Dairy industry stakeholders can now rely on a regularly updated report to understand market influences, thanks to Mercaris. The newly released report covers market and input insights and comes as organic dairy markets stand positioned for profitability after being largely flat over the last several years.
Mercaris, a leader in data insights for organic grains and oilseeds, announced the report as a complementary information source to its already established dairy trading platform.
“Our customers know that organic dairy is one of the largest, most important organic food and agriculture categories,” Mercaris co-founder and chief executive officer Kellee James said. “This report covers the complex nature of this category, from growth and value to participants in the marketplace, providing stakeholders with a deeper understanding of this nuanced market to help them make informed decisions.”
In its debut issue, the “U.S. Organic Dairy Market Summary” provides an outlook for the organic dairy industry moving into 2021, along with current trends and pricing. The report will be published twice annually.
The report provides data insights for:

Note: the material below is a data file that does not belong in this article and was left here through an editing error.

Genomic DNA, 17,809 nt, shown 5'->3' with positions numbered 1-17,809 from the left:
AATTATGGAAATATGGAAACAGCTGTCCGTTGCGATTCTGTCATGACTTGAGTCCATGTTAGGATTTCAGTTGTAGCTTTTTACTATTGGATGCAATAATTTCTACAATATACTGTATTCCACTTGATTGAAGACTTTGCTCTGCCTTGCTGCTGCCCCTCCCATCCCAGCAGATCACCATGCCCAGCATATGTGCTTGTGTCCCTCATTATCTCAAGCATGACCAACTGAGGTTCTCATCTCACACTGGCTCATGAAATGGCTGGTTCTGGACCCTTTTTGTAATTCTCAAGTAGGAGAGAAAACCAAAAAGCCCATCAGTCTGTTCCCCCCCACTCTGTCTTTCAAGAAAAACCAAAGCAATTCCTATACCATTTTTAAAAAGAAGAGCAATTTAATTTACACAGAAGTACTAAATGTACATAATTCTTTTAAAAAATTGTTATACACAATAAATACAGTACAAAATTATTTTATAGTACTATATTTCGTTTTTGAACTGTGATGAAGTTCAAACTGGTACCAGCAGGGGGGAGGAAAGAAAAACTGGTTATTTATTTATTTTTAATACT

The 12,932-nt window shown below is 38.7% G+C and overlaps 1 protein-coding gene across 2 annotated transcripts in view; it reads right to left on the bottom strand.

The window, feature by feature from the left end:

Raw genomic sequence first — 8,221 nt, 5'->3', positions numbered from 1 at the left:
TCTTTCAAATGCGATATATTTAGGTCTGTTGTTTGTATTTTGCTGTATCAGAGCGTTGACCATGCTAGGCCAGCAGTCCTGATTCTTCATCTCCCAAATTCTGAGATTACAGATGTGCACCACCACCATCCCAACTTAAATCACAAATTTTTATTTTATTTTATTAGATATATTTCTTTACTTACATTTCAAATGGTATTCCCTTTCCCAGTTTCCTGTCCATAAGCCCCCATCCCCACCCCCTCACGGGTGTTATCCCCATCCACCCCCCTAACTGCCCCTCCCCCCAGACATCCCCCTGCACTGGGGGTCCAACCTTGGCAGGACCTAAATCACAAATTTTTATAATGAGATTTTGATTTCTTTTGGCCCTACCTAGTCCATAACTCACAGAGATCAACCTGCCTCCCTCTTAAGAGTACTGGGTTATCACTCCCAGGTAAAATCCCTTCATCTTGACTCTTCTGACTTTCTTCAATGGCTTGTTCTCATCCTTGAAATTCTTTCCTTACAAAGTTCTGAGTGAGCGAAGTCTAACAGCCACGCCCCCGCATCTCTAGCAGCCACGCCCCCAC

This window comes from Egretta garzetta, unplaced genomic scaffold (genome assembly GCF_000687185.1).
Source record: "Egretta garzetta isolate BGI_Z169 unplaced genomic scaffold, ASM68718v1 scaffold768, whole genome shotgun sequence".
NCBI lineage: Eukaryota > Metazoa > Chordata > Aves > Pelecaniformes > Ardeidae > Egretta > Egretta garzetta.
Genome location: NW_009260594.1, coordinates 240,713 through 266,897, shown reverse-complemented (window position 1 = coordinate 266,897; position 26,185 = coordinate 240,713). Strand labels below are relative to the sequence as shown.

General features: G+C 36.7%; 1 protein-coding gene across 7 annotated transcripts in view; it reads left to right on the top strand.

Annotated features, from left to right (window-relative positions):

- Organic dairy herd size by state;
- Pay price for fluid milk;
- Organic milk production by state;
- The value of U.S. organic milk production;
- Retail fluid organic milk sales;
- Organic sales growth projections;
- Organic cream prices, and
- Organic feed prices.
The summary includes additional data and commentary on expected production, use, prices and more for organic dairy.
Organic milk production falls
In the outlook, Mercaris estimated that U.S. organic farmer fluid milk production will reach 6.4 billion lb. in 2020, down nearly 1% from 2019. Although 2020 appears likely to be another year of declining organic milk production, the firm said the decline is comparatively smaller relative to the past three years and could signal a stabilizing of U.S. organic milk markets.
Further, Mercaris projected an average U.S. organic fluid milk price of $31.00/cwt. for 2020. To compare, this is a 70% ($12.75/cwt.) premium over average prices received by conventional dairy farmers, Mercaris added.